“The new house didn’t have a coop. We had to build them one, so we did a miniature version of my own house in terms of color and style,” she says. “I wanted one color palette throughout. It’s gray.” She also created what she calls “very cute little sections”—five small boxes for the chickens to lay eggs. But she soon found out her newfound pets had other ideas. “They actually just lay eggs all over the place, so that was just a romantic idea I had, I guess,” she says, laughing.
Richie’s personal farmstead also consists of an edible garden, two turtles, and approximately 200 bees in two hives to make seasonal honey for her allergies. On top of that, she will add three more chickens to her coop this month for a total of eight birds. “Martha Stewart said it best: Chickens just give, give, give, and there’s nothing bad about them. They are the easiest animals to take care of, they are so much fun for kids, and they just give me beautiful colored eggs every day.”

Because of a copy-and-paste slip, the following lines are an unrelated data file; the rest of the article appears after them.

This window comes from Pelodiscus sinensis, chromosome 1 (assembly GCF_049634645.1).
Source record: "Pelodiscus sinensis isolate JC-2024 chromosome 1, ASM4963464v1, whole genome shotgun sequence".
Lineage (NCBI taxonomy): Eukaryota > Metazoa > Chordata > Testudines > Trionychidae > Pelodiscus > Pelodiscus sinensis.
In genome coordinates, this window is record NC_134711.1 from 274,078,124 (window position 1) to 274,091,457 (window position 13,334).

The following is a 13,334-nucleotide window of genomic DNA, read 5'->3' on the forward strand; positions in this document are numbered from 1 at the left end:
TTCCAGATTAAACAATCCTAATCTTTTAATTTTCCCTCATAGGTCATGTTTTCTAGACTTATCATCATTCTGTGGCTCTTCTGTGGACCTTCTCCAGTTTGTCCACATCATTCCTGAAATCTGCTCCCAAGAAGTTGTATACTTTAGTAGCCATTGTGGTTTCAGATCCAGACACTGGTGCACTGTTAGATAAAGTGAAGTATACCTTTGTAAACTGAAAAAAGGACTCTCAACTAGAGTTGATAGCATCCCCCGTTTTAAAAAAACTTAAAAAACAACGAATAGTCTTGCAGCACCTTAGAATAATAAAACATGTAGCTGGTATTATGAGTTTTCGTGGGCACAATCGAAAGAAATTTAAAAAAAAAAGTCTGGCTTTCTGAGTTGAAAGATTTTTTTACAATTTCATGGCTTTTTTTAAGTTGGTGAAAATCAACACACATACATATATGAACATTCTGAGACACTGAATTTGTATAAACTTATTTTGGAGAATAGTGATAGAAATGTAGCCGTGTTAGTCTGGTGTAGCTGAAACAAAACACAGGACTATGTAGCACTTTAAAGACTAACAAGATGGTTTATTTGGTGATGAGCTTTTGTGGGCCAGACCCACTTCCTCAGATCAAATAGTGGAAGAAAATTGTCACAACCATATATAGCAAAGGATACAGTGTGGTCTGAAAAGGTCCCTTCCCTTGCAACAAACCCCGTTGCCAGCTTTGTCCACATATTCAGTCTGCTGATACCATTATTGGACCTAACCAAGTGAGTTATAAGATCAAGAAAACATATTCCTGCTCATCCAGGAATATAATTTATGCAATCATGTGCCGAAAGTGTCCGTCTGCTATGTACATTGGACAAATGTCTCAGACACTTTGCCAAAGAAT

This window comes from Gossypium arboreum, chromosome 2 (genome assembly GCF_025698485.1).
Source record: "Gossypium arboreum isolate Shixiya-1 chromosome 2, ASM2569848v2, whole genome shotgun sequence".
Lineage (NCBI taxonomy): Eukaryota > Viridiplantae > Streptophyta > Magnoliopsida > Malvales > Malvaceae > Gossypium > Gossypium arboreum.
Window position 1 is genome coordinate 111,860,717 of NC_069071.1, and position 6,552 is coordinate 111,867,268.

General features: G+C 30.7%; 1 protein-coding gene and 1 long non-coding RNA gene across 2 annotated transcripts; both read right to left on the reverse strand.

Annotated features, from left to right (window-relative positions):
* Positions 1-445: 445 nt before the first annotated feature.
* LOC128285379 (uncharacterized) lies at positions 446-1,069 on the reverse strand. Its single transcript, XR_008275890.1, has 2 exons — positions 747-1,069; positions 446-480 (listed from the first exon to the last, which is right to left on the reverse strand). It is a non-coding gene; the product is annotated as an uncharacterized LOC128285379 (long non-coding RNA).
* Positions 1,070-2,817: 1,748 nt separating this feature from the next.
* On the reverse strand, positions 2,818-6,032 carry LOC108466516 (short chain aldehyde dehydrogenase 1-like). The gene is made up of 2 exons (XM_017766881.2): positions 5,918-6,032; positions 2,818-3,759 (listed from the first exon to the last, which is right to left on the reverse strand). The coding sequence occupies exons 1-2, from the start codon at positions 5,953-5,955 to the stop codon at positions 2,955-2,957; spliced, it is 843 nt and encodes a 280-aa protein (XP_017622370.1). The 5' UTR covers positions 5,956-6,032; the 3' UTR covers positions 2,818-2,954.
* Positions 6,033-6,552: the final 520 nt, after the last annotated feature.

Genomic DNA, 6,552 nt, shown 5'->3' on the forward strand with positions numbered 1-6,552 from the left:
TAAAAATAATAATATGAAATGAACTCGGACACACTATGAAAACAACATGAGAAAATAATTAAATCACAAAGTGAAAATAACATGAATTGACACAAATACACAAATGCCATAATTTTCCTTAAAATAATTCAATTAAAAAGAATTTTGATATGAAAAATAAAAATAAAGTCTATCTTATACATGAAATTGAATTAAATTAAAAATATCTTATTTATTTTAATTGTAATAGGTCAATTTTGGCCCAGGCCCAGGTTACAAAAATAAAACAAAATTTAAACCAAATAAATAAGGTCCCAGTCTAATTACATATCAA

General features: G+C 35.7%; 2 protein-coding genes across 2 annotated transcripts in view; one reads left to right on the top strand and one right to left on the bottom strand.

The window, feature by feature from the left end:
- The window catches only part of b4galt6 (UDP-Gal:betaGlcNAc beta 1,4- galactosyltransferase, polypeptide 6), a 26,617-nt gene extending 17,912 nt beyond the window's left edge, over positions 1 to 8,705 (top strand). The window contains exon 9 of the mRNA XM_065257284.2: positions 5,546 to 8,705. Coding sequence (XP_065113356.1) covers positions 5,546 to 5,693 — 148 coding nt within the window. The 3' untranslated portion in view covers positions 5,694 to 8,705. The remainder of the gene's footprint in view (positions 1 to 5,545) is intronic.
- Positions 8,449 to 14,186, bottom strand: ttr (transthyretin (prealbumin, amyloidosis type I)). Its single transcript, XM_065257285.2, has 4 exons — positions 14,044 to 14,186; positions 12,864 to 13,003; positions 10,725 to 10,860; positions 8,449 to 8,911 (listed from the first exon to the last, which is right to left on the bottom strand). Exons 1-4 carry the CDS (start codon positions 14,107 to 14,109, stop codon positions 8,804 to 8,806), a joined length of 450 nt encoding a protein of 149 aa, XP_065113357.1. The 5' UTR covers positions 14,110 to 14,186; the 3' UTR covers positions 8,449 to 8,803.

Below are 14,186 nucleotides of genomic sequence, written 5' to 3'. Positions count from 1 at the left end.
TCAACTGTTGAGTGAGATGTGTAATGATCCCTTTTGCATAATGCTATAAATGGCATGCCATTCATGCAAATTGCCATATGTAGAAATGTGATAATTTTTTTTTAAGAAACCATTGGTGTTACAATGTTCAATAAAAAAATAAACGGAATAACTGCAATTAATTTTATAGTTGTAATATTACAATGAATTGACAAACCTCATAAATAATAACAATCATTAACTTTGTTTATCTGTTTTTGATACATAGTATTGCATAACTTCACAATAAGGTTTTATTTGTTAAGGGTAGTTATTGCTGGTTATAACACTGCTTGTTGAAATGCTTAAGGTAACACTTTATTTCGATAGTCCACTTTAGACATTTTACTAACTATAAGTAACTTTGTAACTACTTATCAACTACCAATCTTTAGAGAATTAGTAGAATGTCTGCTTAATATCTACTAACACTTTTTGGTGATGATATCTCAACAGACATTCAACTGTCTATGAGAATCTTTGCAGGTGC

Her daughter, Harlow, 9, and son, Sparrow, 7, may be as enthusiastic as she is about her bucolic pets, but her husband is more indifferent. “Joel has looked at them maybe two times. When he has friends over and wants to be cool, then he’ll talk about our chickens and give his friends a tour, but otherwise, he doesn’t care about our chickens,” she says with a laugh. Richie, on the other hand, takes fowl ownership seriously. “I have a chicken lady who I text with, who I go to when I need advice—when I need to vent, when I am unsure about myself and the role I play in their lives. She is always there for me,” she says jocularly.
Richie’s role as a small-time farmer has yet to change her dietary habits, however. “I’m not a vegetarian, and, yes, I eat chicken. Everyone asks me that. I would never eat the ones I own! They have names. I have spent time with them. But yes: I still eat it. I cook them. I salt and brine them. There’s no connection. I’m able to separate it.”
It may be hard to reconcile Richie’s red-carpet appearances with images of her trekking around a chicken coop, but that’s where her old attire from The Simple Life comes in—or at least something similar. “It’s actually really disgusting in there. I get really dirty,” she admits. “I have two pairs of coop shoes that I rotate and a pair of jeans I just want to take off right away, and sometimes I just put on overalls.”
Nicole Richie talks about her family and balancing motherhood with her career. She also touches on what it was like to work on ‘Great News‘.